By |Published On: June 15th, 2021|Categories: Guest Posts, Investment Advisor Education, Other Insights|

I’m constantly hearing from financial advisors who are getting nowhere on LinkedIn, despite having invested considerable time and money. In this post, I’ll provide some guidance on how to avoid sounding like the typical (boring) financial advisor on LinkedIn.

Look at LinkedIn as your client

Imagine this scenario, financial advisors.

Your client tells you they don’t like communicating over text, they don’t like investing in high volatility stocks, and they have no plans to send their kids to college.

The next day you draw up a plan to invest $500k of their money in a 529 plan, and then text them to set up a meeting and discuss.

You would never treat your client like this. So why is it that you expect LinkedIn to magically deliver qualified leads to your doorstep, without having any sense of what LinkedIn needs and wants you to do?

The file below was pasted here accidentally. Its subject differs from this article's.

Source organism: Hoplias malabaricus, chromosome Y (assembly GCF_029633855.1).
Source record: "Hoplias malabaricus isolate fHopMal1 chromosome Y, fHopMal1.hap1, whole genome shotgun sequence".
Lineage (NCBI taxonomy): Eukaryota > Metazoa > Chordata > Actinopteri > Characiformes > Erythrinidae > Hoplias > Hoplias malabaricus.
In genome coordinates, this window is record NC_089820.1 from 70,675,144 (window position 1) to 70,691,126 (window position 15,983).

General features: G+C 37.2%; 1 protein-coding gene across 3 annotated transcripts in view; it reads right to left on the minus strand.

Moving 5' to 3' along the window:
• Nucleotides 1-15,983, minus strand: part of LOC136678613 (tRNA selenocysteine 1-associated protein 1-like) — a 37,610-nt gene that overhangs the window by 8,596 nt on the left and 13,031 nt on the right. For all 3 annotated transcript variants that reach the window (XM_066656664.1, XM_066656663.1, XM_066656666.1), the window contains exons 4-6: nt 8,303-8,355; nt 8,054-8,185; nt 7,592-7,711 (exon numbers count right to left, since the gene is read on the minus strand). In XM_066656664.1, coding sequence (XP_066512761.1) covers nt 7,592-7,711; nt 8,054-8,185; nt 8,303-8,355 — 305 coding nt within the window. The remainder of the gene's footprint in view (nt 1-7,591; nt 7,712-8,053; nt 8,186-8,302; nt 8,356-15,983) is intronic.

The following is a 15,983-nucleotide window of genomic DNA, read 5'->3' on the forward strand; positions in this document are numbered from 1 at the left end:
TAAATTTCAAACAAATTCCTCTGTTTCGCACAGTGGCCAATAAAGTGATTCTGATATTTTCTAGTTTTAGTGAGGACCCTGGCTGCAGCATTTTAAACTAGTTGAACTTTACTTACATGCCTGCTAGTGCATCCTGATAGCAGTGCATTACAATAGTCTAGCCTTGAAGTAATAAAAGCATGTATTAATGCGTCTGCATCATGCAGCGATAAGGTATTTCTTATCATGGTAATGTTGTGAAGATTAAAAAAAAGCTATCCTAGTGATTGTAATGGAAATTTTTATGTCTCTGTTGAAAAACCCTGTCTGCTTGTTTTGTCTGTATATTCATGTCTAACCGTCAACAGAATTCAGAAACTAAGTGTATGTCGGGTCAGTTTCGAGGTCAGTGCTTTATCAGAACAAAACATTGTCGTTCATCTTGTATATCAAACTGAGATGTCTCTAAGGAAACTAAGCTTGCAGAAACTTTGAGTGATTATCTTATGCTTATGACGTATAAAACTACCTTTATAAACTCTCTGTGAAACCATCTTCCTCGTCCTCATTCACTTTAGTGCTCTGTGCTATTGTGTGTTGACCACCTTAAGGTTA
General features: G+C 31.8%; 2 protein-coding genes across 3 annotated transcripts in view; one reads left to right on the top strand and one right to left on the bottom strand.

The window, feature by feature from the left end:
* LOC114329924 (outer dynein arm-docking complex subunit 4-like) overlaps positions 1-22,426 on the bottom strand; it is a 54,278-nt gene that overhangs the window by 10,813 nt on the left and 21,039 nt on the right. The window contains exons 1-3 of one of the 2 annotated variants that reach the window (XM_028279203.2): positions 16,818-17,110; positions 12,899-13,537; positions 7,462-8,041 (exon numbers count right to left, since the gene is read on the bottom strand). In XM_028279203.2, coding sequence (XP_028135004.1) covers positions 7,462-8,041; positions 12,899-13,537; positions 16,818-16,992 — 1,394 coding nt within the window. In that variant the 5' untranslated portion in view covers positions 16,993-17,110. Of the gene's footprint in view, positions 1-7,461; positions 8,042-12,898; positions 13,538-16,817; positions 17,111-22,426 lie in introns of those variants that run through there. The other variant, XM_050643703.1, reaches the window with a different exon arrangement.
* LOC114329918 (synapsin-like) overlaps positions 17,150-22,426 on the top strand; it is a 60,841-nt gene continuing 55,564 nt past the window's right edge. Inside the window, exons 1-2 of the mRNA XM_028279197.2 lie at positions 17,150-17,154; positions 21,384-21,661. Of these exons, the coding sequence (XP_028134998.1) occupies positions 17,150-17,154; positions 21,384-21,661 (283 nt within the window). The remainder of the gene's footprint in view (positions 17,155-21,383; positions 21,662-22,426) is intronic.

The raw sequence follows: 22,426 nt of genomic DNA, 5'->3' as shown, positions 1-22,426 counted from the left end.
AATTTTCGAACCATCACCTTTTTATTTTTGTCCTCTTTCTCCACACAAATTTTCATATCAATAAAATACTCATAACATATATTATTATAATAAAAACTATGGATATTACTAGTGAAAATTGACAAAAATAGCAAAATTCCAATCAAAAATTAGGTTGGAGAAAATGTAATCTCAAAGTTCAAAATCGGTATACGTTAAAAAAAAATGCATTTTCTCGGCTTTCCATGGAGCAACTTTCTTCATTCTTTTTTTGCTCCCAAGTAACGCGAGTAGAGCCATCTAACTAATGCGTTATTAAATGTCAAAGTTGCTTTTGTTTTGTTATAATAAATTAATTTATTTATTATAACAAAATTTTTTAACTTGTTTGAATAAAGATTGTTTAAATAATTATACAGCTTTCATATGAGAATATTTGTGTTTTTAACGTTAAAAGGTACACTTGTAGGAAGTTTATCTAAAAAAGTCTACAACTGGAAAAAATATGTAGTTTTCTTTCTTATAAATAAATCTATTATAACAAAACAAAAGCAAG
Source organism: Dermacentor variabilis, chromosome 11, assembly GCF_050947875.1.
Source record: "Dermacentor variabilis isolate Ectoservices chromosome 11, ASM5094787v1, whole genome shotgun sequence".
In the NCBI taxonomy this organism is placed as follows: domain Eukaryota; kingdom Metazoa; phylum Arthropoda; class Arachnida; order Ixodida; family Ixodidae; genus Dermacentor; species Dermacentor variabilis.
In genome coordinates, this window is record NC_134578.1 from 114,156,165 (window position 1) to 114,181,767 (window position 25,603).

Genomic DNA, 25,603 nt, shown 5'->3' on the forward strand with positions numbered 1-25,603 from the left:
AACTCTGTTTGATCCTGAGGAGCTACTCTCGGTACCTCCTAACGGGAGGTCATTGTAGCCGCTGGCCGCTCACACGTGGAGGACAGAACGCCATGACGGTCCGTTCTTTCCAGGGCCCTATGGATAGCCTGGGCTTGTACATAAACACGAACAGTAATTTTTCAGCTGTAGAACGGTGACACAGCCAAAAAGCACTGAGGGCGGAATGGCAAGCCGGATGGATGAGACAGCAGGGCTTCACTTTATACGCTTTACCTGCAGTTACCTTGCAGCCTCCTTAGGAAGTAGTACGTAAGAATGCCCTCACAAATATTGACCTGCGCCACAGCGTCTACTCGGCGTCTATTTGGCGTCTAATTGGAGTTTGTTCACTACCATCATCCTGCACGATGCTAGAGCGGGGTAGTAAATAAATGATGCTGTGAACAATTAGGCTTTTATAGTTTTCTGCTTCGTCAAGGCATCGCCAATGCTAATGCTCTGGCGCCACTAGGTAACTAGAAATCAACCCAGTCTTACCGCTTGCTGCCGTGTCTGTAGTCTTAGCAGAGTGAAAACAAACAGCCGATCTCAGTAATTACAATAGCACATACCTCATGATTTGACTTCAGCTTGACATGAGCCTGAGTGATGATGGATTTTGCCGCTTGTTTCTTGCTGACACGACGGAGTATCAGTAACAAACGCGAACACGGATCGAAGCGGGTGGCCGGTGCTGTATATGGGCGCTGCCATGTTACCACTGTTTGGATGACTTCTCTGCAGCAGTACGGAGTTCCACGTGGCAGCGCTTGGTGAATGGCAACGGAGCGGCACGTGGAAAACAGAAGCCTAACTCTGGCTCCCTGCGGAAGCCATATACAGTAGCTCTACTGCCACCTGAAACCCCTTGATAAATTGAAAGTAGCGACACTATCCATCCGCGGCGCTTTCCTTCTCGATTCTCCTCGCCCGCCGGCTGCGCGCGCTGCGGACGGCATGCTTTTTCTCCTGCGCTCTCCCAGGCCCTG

If you want to get somewhere on the platform, you have to treat LinkedIn like it’s your client. And in return, LinkedIn will reward you by increasing your posts’ visibility.

Let’s look at what LinkedIn wants. They want to make money off of advertising revenues, so the more traffic you can create on their site, the better. The more people you can get to engage with your posts, the better.

Things that generate little to no engagement:

  • Virtue signaling by telling some story about how you saved a stray cat on the way to work.
  • Making yourself look smarter than everyone by publishing a market graph.
  • Pushing out promotional pieces to talk about how great it is you are a fiduciary.
  • Sharing the same old WSJ article that 50 other advisors already posted.